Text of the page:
Read the HillStudy: The Parliamentary Financial Cycle (2021)


Graphs and charts

Top 10 Assessed Contributions to the United Nations Regular Budget and Their Assessed Contributions, 2020

This table shows the top ten assessed contributors to the UN’s 2020 regular budget and their assessed contributions as a percentage of the overall budget. They are, in order, from highest to lowest: the United States (22.0%), China (12.0%), Japan (8.6%), Germany (6.1%), United Kingdom (4.6%), France (4.4%), Italy (3.3%), Brazil (2.9%), Canada (2.7%), Russia (2.4%), followed by the rest of membership (31.0%). The bottom of the table notes that the total estimated gross contributions to the UN regular budget in 2020 are US$3.1 billion.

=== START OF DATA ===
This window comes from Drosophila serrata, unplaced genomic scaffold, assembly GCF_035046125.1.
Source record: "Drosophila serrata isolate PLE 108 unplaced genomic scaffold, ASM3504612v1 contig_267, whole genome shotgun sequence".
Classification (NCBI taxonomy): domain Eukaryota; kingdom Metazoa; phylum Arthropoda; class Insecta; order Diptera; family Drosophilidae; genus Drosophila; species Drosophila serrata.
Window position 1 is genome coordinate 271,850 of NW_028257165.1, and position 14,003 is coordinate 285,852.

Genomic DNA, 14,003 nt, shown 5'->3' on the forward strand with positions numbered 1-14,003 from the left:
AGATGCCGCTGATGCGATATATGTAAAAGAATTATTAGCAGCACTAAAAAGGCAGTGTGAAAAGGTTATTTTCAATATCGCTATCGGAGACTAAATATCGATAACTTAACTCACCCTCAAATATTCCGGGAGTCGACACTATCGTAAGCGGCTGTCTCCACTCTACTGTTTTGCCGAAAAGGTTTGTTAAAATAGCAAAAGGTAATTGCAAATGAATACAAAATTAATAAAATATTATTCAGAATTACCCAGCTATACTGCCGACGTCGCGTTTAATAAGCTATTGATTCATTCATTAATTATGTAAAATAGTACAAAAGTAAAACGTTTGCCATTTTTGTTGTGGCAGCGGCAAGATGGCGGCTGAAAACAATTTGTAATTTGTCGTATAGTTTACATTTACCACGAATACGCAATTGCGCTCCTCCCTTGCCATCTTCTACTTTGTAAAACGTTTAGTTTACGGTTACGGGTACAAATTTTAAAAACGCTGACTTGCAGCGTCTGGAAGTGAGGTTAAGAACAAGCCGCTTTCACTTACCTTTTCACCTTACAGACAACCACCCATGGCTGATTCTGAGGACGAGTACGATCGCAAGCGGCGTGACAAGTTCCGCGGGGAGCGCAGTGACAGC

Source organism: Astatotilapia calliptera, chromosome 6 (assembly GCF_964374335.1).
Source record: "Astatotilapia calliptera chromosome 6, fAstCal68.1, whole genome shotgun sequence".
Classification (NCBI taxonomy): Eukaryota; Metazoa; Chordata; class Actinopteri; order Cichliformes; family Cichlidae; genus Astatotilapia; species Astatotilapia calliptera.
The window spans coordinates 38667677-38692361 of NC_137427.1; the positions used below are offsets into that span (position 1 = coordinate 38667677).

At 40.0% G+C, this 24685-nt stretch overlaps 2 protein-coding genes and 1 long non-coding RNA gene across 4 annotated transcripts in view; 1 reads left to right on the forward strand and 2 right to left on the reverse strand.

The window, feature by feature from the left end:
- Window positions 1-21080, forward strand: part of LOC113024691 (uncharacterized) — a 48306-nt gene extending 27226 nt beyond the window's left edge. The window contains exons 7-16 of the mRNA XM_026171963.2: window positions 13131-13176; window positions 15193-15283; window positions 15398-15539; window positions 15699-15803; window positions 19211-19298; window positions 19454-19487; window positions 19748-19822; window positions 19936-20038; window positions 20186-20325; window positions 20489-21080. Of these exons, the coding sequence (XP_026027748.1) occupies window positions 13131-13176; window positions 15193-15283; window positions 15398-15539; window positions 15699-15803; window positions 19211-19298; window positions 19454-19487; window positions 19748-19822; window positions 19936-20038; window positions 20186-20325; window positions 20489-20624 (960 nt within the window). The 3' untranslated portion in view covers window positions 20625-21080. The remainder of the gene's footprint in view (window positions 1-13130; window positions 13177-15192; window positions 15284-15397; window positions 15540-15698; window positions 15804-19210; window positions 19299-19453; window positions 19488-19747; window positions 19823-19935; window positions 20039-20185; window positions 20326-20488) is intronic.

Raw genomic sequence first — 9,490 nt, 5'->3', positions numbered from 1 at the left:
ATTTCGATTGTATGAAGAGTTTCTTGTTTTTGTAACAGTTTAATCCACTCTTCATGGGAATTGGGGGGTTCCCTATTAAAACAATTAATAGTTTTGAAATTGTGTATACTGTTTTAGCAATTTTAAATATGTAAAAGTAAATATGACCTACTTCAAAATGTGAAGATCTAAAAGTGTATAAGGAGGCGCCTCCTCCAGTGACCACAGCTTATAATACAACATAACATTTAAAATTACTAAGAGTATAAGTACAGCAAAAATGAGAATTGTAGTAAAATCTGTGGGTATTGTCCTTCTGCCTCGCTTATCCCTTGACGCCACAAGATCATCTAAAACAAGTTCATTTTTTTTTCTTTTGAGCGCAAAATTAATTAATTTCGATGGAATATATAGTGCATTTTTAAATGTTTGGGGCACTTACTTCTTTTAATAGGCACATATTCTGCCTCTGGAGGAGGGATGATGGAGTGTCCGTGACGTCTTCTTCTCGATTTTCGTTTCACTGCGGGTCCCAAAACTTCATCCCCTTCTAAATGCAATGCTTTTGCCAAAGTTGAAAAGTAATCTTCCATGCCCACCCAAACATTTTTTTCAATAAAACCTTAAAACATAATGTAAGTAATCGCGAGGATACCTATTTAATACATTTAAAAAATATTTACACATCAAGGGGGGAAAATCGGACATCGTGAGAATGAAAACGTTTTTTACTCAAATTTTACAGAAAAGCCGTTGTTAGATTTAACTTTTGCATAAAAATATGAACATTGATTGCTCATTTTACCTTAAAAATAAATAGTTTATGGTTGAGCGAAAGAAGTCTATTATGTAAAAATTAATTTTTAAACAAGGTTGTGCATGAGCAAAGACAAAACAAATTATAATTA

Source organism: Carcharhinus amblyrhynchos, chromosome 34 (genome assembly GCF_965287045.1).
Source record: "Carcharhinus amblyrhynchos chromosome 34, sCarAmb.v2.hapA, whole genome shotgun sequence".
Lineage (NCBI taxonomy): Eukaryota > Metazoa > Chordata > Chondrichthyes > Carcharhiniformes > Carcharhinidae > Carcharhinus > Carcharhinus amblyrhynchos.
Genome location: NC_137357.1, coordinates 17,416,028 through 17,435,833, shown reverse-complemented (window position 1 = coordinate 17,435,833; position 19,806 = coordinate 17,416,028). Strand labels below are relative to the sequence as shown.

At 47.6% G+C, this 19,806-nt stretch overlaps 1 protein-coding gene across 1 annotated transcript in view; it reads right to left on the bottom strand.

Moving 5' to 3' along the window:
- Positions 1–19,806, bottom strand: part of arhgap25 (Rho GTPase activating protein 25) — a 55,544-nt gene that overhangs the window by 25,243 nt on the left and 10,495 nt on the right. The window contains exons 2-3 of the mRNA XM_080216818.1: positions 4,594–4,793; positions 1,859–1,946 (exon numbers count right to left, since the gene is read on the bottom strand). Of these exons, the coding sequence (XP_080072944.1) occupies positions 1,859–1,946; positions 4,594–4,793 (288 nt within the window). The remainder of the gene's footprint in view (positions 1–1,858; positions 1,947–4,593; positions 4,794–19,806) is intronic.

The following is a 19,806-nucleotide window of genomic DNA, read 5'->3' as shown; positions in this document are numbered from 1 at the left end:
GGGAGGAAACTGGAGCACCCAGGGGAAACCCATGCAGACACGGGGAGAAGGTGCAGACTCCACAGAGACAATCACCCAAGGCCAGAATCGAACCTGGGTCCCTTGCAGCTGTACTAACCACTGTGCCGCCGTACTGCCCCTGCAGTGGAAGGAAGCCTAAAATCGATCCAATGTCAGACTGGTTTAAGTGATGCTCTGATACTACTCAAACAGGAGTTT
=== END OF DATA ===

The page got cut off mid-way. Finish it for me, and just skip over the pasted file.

Read the HillNote: The United Nations at 75: “Imperfect but indispensable”? (2020)